This year to go down as Spain’s fourth hottest in history
The summer of 2015 included the longest heatwave ever recorded in the country
This year will go down as one of Spain’s hottest in history. According to figures compiled by the Spanish State Meteorological Agency (Aemet), the annual average temperature in the country up until November 30 was 16.5ºC – about 0.8ºC higher than the average between 1981 and 2010.
Aemet states that 2015 is the fourth hottest year on record in Spain – only last year, 2006 and 2011 saw higher average temperatures.
This summer was also the country’s second-hottest since 1961 and included the longest heatwave ever recorded.
Last year, 2006 and 2011 were even hotter, according to the state weather agency
And the coming cold season is not expected to bring particularly low temperatures. The winter will begin on December 22 at 5.48pm with above average temperatures across the country and rain forecast in the northwest of the peninsula, says Aemet spokeswoman Ana Casals.
The United Nation’s World Meteorological Organization (WMO) said around a month ago that the average global temperature in 2015 would be one of the hottest since 1880, when reliable records began.
At the same time, the WMO states that the period between 2011 and 2015 was the hottest five years on record.
Among the reasons given are global climate change and the El Niño weather system in the Pacific.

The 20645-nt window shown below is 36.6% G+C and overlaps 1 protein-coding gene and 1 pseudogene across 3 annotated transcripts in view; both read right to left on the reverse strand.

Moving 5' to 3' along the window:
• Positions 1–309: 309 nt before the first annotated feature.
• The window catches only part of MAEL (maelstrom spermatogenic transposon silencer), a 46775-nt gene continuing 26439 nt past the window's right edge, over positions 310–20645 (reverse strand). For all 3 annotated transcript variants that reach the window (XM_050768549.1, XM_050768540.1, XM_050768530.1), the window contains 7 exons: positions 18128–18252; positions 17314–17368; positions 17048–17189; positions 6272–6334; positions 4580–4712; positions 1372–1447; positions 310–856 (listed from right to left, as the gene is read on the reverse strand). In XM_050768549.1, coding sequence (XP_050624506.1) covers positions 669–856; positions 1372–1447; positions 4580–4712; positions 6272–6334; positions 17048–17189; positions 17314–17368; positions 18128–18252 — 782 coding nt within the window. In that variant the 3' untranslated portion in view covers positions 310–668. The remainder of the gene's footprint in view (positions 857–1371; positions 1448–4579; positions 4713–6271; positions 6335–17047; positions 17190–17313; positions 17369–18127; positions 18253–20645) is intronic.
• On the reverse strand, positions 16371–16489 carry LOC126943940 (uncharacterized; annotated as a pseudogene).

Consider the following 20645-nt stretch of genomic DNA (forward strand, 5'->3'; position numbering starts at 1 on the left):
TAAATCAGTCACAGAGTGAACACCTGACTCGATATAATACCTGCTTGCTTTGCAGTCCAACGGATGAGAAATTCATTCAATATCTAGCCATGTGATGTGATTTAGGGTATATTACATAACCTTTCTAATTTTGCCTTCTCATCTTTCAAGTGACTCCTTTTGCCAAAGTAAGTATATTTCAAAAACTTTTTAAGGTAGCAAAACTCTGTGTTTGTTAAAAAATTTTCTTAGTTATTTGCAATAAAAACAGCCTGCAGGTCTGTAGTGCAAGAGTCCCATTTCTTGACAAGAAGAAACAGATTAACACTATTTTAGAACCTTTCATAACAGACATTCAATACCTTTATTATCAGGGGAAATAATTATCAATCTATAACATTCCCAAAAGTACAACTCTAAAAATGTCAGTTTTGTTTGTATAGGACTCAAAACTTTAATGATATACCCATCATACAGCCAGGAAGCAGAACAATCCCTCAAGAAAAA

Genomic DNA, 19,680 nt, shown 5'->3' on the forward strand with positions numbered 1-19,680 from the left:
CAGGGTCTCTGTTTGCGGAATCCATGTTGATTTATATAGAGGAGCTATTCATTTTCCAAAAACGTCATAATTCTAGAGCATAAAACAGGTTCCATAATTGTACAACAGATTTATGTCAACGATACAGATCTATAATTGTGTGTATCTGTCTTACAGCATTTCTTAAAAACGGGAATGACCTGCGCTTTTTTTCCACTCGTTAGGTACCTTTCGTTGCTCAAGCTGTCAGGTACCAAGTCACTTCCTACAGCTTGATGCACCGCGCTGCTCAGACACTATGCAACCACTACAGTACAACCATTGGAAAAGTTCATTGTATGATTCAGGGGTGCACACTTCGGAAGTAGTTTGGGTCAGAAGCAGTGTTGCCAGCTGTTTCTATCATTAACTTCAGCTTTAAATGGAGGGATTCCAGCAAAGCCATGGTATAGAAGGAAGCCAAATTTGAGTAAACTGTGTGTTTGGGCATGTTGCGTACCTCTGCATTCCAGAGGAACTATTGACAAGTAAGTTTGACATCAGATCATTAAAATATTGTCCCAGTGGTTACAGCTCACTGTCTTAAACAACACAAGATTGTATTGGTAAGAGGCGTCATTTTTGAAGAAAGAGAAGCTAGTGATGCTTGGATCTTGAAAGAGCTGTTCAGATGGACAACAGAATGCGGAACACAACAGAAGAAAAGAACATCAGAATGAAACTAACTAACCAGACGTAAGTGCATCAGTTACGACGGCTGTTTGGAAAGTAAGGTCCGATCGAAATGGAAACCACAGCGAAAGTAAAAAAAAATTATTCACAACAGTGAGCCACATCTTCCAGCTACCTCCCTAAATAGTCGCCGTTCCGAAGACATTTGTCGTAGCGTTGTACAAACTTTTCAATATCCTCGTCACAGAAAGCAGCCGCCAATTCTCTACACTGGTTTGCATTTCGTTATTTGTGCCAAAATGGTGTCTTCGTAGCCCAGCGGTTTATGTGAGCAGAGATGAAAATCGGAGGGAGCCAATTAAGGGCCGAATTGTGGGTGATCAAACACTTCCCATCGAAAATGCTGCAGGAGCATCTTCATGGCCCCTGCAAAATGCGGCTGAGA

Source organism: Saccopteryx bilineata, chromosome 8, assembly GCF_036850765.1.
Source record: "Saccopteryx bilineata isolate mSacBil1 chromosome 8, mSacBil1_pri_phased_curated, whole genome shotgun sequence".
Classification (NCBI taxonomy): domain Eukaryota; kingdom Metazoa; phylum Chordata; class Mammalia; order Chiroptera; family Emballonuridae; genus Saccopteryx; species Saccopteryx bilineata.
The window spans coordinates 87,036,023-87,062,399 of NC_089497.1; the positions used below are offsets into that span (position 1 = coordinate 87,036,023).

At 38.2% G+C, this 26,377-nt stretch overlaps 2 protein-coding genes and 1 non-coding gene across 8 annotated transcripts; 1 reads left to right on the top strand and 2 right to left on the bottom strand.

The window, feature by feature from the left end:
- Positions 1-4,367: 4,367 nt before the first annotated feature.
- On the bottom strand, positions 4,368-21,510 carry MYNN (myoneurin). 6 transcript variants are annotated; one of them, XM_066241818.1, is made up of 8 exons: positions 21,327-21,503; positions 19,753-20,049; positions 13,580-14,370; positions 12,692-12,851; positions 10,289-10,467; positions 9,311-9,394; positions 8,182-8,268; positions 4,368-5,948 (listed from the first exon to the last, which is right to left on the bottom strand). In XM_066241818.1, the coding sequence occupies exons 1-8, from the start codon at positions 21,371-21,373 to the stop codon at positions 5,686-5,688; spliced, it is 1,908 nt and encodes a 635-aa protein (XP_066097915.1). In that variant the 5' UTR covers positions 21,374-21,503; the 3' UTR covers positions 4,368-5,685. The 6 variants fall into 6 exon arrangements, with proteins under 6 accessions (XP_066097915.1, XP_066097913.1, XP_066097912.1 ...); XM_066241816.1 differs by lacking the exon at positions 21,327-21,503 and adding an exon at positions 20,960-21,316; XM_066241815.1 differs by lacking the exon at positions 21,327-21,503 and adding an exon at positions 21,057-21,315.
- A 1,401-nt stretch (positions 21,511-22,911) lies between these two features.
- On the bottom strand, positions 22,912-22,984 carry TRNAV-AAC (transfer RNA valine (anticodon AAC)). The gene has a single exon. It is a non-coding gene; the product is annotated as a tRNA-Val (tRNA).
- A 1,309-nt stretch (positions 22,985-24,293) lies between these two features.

Scientists blame climate change on the accumulation of greenhouse gases in the earth’s atmosphere, which warms the planet. In 2014 the main greenhouse gas, carbon dioxide (CO2), reached a concentration of 397.7 parts per million (ppm) in the atmosphere. Before the Industrial Revolution, the concentration of CO2 was 278ppm, or 40 percent less than what it is today.
Spaniards are also experiencing one of the driest periods on record, Aemet said in a report released Thursday.
Between December 1 and 14, average rainfall was 485 millimeters – around 20 percent lower than average. The dry period has been blamed on a lack of rain during the second half of spring and during November.
This fall has been particularly dry, with 18 percent less rainfall than other years. Aemet said the autumn of 2015 has been the fifth driest on record after those of 2004, 2007, 2009 and 2013.
English version by Martin Delfín.